The player with the worst single-season OFIB total was Jim Levey, who had a really bad -12.8 OFIB rating in 1933 for the Saint Louis Browns as their shortstop. He was so bad that season, the next year he quit baseball... and went to play football with the Pittsburgh Pirates of the NFL. He played three years for the Pirates (who were renamed the Steelers in 1940) as a back.

Oddly enough, the worst CYP total was for the man who threw the first no-hitter in National League history, George Washington "Grin" Bradley. Three years after his no-hitter, he went 13-40 for the Troy Haymakers of the NL; that was the worst season of his career.

I organized the lists to see who was the "worst of the worst" the most times in their careers. There was one name that came up six times on the list: Bill Bergen is universally considered the worst ballplayer (offensively) in major league baseball history. For six out of the seven seasons from 1904 to 1910, he had the worst OFIB as the backstop for the Brooklyn Robins. He was, however, universally regarded as the best defensive catcher in the NL. When his skills eroded in 1911, he moved on to the minors where he played through 1920.

Then there's the somewhat sad case of Hal Lanier. Lanier is better known for being the manager of the Houston Astros back in 1986, but he was originally a all-star rookie in 1964 for the Giants. The following season, however, he was involved in a beaning during the pre-season that left him with a severe case of epilepsy. For five years, he struggled to hit while the Giants tried moving him from shortstop to second base. Over a five year period (1965-69), he was the worst player in baseball, posting a -44.8 OFIB. Now, I know what likely happened - the Giants felt sorry for him, and they kept trying to make room for him in their lineup. However, by doing so they cost their team essentially nine games a year in the standings; The two key players that were the backups to Lanier on the Giants were Tito Fuentes and Jim Davenport. Over the same period of time, their combined OFIB was 0.1 (Davenport was 2.6, Fuentes was -2.5 without playing in 1968). Considering that the Giants were within 10 games of the pennant each year, keeping Lanier probably cost the team three or possibly four pennants. When Chris Speier took over as the Giants' SS in 1971, the team finally won a pennant (but lost to the Pirates in the NLCS).

As for the pitchers: The career highlight of Milt Gaston was when he roomed with Lou Gehrig in his first season in the majors in 1924. The following year, he was traded to the Saint Louis Browns, and went 15-14 with a 4.41 ERA. It was downhill after that. Gaston posted three seasons (1931 with the Red Sox, and 1932 and 1934 with the White Sox) where his combined CYP total was -30.6. He meets a grand total of 2.0 of the Hall of Fame Standards. His only other claims to fame was that his brother Alex was his catcher in 1929 with the BoSox, and that he lived to age 100.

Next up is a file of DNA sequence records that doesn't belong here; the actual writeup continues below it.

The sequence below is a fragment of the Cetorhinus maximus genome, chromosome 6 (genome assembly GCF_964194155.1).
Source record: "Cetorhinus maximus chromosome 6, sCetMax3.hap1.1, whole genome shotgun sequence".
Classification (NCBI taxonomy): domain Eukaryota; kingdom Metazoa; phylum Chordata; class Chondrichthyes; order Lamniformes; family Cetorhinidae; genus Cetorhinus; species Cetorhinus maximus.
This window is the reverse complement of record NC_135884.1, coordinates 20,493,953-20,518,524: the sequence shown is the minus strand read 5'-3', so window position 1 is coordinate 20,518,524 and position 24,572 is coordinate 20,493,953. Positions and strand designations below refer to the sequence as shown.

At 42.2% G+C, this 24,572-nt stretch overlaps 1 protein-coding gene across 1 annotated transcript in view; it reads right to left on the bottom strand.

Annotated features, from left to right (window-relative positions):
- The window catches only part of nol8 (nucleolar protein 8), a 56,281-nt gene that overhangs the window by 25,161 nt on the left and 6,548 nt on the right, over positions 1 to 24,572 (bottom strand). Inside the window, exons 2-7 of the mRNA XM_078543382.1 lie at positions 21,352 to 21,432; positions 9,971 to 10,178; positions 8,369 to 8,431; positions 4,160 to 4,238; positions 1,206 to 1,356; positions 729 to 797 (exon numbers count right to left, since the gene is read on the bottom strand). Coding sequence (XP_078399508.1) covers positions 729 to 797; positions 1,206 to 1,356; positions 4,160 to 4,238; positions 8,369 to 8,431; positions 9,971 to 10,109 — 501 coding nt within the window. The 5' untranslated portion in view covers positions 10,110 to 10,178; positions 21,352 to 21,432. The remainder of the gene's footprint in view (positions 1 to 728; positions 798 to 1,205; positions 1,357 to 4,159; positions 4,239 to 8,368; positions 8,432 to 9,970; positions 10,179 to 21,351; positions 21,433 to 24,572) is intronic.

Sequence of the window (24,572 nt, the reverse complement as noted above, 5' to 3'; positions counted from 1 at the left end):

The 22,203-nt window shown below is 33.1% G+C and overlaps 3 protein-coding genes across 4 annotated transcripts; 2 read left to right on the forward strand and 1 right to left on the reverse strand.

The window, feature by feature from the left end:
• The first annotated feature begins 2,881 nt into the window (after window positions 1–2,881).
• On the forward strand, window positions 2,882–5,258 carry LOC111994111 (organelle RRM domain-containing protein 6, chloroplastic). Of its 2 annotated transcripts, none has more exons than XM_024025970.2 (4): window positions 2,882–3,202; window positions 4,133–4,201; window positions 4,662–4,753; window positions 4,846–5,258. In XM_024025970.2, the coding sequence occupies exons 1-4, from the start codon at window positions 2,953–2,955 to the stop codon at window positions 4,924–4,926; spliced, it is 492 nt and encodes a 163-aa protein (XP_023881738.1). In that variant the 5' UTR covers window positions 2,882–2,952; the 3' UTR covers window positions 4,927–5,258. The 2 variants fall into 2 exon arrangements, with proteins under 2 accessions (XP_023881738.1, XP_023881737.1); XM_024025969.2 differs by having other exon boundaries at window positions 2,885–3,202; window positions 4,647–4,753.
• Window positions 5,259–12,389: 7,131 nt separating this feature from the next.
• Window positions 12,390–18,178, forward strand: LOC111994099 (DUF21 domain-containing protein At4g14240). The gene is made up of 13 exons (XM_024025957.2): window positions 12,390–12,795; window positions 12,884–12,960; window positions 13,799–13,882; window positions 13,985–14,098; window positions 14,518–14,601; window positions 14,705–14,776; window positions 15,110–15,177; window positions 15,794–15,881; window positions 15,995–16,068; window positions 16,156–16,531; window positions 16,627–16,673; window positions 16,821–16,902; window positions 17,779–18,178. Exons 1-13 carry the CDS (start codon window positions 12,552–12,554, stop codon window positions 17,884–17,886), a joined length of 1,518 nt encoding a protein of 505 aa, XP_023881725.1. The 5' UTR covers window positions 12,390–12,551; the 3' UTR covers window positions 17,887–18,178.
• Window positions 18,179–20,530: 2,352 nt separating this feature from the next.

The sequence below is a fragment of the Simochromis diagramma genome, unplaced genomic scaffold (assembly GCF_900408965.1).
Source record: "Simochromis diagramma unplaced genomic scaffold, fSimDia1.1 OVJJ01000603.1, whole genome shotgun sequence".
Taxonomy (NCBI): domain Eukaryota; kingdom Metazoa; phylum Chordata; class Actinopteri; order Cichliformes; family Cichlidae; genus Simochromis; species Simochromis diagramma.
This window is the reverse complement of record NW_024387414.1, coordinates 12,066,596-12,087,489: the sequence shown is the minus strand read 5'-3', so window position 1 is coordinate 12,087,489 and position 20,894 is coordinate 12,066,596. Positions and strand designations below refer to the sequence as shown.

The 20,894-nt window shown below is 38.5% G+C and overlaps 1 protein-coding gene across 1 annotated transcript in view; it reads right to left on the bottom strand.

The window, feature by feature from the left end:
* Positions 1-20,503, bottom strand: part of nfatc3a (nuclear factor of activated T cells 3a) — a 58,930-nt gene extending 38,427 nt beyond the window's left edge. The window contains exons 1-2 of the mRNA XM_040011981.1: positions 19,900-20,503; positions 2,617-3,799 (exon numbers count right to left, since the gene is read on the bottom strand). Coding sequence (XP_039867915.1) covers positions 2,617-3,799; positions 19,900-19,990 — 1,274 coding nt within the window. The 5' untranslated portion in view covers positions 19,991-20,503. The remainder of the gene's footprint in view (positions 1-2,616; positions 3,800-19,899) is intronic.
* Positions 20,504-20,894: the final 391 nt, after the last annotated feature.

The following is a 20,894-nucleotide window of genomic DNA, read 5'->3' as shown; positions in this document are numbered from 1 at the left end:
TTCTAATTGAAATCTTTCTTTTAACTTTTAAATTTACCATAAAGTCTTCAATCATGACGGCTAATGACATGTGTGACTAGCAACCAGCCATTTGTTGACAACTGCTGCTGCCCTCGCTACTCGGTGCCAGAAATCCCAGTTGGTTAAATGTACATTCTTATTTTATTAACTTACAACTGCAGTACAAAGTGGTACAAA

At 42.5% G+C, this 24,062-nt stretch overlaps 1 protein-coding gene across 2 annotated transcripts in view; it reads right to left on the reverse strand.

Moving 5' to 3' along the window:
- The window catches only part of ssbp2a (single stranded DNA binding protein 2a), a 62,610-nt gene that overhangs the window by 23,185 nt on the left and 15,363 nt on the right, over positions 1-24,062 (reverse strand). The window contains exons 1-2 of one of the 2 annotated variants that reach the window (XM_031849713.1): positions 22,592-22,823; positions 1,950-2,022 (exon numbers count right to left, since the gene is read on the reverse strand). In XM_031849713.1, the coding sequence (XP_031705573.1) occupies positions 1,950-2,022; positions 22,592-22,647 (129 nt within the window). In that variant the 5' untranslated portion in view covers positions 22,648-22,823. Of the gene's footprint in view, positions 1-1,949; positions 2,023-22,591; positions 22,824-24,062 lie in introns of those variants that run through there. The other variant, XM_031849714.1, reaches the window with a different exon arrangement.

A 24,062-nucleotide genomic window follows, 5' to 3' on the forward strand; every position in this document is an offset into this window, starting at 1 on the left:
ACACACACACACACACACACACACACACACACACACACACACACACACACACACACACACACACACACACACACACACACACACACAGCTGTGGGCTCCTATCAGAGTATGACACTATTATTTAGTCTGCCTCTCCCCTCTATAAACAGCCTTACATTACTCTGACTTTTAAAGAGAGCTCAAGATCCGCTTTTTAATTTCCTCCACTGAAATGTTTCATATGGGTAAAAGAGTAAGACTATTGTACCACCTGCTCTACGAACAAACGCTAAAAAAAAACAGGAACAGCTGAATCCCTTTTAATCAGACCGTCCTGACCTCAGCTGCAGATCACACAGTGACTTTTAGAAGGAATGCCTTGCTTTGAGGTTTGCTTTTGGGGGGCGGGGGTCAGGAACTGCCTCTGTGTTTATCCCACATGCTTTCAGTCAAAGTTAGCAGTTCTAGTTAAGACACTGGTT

The king of the "Worst Pitchers", though, is Si Johnson. He pitched for the Reds from 1928-36, but it's the stretch from 1931 to 1934 that is simply amazing: he lost 19, 15, 18 and 22 games in each of those years (respectively). The only year where his ERA was below the league average (1932) was the year he posted his career single-season high in wins - with 13. At the beginning of the 1936 season, after two games in relief for the Reds, Johnson was traded to the Saint Louis Cardinals. He was part of an attempted patchwork of fourth starters for the Cards during the late 1930's, and the Birds dropped to sixth in 1938. He spent all of 1939 in the minors, and was drafted by the Phillies in the Rule 5 draft in October of that year. He pitched for three and a half years with the Phillies, posting his last truly bad season in 1942 with an 8-19 record and a 3.69 ERA. He led the NL in worst CYP totals each of those five seasons, combining for a -28.2 CYP total and the most times leading the league in worst CYP. He was 8-3 with 2 saves in 1943 when his draft card came up. He spent the last half of 1943 through VJ-Day in 1945 in the Navy - avoiding more last-place finishes with the Phillies. He did return to play in the majors for two more years, but he still wasn't the greatest pitcher. His final record was 101-165, with a 4.09 ERA (8% worse than the league average during his career) and a 1.401 ratio. His claim to fame was that he struck out Babe Ruth in one of the Bambino's last AB in the major leagues. He finished with the Braves in 1947, the year before the Braves won their first NL pennant since 1914. After he retired, he became a fireman at Sheridan Correctional Center in Sheridan, Illinois. He passed away in 1994.